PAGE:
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As I have grown my professional learning networks (PLNs) via Twitter, Google+, and blogs, I have grown in the classroom. The collection of minds in these networks has energized my mind and rejuvenated me. I have also been more inventive and willing to experiment this past year. I urge other chemistry teachers to venture outside of their classrooms, buildings, and districts to connect with others across the U.S. and beyond via social media.

My journey started with Twitter

In the fall of 2013, a science teacher in my building urged me to sign up for Twitter so I could participate in a new chat: #NGSSchat. This chat centered on the Next Generation Science Standards (NGSS), which we were very excited about. At the time, I did not participate in any social media except Facebook, which I use to connect with family and old classmates. I thought of Twitter as a way for my teenage students to follow and comment on their favorite stars—never did I consider that it had any educational value. Was I ever wrong.

Once I signed up and started to participate in #NGSSchat and various other education-related chats (#kyedchat, #txeduchat, #sblchat, #21edchat, #ecet2), I learned about the plethora of knowledge and resources out there. As busy teachers, how often do we wish that we had more time at school to sit down and discuss our teaching with our colleagues? With Twitter we can do that—with hundreds of other teachers. Have a question? Tweet it out and somebody will answer it. Want to collaborate on a project? Tweet it out and somebody will take you up on it. Need a scientist to talk to your class via Google Hangout or Skype? Tweet it out and somebody will help you find one—a great contact for this via Twitter is @2footgiraffe.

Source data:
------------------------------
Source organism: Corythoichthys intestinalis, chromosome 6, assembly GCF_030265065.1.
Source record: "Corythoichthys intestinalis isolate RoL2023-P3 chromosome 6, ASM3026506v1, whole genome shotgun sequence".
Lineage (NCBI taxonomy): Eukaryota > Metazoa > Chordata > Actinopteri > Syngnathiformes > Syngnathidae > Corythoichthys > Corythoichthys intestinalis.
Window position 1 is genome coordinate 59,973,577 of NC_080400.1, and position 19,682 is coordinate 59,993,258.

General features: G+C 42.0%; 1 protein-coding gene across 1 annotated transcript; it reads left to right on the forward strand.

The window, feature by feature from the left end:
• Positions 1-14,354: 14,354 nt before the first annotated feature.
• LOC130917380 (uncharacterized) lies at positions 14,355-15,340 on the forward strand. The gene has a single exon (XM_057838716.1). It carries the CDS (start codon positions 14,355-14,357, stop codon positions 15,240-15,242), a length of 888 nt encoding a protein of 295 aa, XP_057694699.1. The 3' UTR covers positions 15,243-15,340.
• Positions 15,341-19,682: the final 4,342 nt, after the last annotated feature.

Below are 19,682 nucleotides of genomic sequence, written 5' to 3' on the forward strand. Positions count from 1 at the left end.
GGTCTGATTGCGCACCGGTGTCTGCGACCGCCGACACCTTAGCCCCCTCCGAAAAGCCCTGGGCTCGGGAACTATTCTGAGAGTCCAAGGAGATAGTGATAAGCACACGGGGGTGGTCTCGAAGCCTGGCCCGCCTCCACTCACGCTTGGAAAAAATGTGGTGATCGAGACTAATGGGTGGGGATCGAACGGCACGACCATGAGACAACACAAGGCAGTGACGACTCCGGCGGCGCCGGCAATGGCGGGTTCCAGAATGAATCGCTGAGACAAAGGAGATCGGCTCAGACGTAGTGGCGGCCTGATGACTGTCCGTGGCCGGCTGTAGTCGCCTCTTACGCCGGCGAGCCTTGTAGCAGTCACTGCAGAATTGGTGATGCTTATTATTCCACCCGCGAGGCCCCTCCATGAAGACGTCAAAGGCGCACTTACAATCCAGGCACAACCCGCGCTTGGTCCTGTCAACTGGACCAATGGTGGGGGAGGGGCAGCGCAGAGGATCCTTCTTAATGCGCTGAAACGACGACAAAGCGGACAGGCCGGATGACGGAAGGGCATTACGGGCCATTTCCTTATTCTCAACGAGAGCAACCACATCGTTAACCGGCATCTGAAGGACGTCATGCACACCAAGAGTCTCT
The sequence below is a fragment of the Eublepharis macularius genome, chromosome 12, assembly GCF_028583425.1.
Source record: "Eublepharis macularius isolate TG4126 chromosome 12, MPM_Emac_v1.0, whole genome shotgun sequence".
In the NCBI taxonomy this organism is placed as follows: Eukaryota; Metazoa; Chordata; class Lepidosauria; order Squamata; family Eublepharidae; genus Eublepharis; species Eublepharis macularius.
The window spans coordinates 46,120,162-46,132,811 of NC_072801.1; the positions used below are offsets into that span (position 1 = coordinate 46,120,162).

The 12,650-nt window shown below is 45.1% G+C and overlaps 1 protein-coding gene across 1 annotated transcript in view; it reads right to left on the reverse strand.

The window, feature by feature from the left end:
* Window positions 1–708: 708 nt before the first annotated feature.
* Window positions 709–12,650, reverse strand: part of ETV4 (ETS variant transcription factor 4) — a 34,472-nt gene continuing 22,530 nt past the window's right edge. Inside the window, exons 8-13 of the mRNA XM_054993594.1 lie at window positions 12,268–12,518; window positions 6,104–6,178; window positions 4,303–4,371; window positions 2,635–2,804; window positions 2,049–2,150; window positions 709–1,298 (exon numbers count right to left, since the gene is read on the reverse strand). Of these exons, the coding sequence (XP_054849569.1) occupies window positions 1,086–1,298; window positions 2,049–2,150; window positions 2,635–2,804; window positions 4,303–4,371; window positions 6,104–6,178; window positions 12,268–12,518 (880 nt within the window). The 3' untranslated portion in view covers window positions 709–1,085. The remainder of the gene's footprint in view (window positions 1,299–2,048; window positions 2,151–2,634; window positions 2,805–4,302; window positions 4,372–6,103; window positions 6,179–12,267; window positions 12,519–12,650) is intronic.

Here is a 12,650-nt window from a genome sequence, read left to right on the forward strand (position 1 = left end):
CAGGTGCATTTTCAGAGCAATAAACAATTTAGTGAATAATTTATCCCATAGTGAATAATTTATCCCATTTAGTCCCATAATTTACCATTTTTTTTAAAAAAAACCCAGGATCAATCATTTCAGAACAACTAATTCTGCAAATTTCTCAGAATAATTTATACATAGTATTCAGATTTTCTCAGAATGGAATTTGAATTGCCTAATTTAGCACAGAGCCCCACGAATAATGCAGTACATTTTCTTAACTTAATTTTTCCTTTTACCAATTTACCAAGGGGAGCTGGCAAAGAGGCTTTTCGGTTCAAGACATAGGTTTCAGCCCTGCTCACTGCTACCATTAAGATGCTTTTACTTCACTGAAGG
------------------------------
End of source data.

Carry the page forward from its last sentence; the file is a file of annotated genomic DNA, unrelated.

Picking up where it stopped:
I’d argue that Twitter is the best resource for expanding your PLN, gathering classroom resources, and collaboration among teachers. One of my best and favorite resources is #ngssblogs, where teachers who are working on implementing NGSS share their experiences. Many science teachers are unsure about their implementation of the standards, and the blogs provide starting points for teachers as well as reassurance that we are all in the same boat with NGSS.

Blog beginnings

Shortly after catching the Twitter bug, I became interested in blogging. In January 2014, I started my first blog, Battaglia’s Babble. I chose to use WordPress because it was free and easy to use (I don’t consider myself to be very tech savvy). My blog contains reflections and commentary about my learning and classroom experiences and is intended to be shared with other teachers. My blog is attached to my Twitter and Google+ accounts, so when I write a new post, everyone in those two networks receives a notification that a new post has been added.

With Twitter, you are limited to 140 characters, so getting your point across is not always easy, whereas with a blog, you can write as much as you want, and other teachers can easily respond and share their own experiences that deal with the same topic. Blogging about my experiences over the past year or so has made me more reflective about my teaching and has been very therapeutic. Some discussions have centered on student misconceptions, the concept of models in chemistry, and how the chemistry classroom is changing with NGSS. I have also made connections with other teachers through my blogs.